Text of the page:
Hyderabad, Oct 19 (IANS) A spiritual organisation has developed a new yoga/meditation technique for farmers which can help boost crop production.
Sustainable Yogic Agriculture (SYA) is being showcased at a special workshop at the ongoing UN biodiversity meet here.
Developed by the Brahma Kumaris along with four Indian agriculture universities, it is a process of making the atmosphere around one's agriculture field positive and pure by meditating near the crops.
"It is based on 'Rajyoga', where you sit around the field and meditate. This creates an atmosphere of positivity around the fields which is seen to have significant effects on the quality of crop and yield," K.V. Sumant, a member of the Brahma Kumaris, told IANS.
The Brahma Kumaris are working with four agriculture universities - S.D. Agriculture University (Gujarat), Marathwada Agriculture University (Mahrashtra), G.B. Pant Agriculture University (Uttarakhand) and Dr. Panjabrao Deshmukh Agricultural University (Maharashtra) besides two agriculture research institutes.
"We encourage farmers to practice meditation before and during the seed-sowing process and then at frequent intervals when the crop is growing. Specific meditative modules have been developed during each phase of the agrarian cycle of the crop, ranging from seeds till harvest," he said.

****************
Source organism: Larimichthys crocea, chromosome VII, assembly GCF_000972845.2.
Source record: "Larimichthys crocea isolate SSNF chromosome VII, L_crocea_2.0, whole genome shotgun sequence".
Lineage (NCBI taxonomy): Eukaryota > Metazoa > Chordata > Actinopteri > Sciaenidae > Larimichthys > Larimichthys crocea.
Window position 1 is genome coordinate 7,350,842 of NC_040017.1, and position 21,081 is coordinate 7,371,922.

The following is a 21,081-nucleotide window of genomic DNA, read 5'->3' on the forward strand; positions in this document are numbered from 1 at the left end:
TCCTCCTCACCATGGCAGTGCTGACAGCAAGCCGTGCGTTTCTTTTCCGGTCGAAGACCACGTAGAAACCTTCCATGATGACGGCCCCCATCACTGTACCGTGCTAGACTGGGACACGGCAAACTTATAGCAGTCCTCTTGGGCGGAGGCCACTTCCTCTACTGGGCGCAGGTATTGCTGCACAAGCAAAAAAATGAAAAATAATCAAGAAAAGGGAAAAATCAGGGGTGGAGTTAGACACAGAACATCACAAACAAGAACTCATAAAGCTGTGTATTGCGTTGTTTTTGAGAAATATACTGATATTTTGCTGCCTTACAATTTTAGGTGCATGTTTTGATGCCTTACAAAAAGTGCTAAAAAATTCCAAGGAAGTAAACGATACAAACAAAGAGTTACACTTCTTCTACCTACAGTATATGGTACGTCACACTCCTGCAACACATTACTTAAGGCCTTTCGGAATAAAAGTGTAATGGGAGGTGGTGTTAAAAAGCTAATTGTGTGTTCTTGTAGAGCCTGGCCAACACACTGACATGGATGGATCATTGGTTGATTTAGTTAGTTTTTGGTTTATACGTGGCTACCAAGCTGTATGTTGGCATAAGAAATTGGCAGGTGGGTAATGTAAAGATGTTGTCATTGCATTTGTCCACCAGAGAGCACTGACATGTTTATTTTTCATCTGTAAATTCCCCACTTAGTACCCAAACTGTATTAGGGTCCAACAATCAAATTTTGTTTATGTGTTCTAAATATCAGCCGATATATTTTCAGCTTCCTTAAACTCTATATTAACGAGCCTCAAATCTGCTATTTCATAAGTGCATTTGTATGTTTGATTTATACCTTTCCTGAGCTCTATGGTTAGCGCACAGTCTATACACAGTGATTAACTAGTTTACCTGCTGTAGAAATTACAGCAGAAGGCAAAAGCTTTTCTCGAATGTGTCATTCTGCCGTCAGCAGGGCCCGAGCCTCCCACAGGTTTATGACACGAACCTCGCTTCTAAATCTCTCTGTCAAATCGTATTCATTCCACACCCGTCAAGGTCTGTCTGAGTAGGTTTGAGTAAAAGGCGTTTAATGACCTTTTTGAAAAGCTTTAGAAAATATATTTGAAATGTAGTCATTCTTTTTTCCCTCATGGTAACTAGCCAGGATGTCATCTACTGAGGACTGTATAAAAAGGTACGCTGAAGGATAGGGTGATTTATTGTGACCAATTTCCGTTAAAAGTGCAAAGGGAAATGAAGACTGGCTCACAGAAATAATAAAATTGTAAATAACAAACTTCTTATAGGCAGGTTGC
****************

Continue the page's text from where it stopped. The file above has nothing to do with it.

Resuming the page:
According to the Brahma Kumaris, initial data generated by them indicates significant effects on crop quality and yield, besides improvement in mineral and nutrient content of crops.
"At present, their main area of operation on this issue is Maharashtra and Gujarat states where over 500 farmers are practicing it and this has shown good results. The process is also a way to keep farmers away from using harmful chemicals in their fields," he said.
Explaining further, Sumant said if SYA is adopted by farmers whole-heartedly, they can easily move away from heavy cost-based fertilizers or pesticide-intensive agriculture where production cost is sky-rocketing and yield is stagnating at a certain level.
The organisation has been receiving responses from several institutes and countries.
"We have held a talk at the biodiversity conference and got lot of queries from neighbouring countries like Sri Lanka and Bangladesh," he said.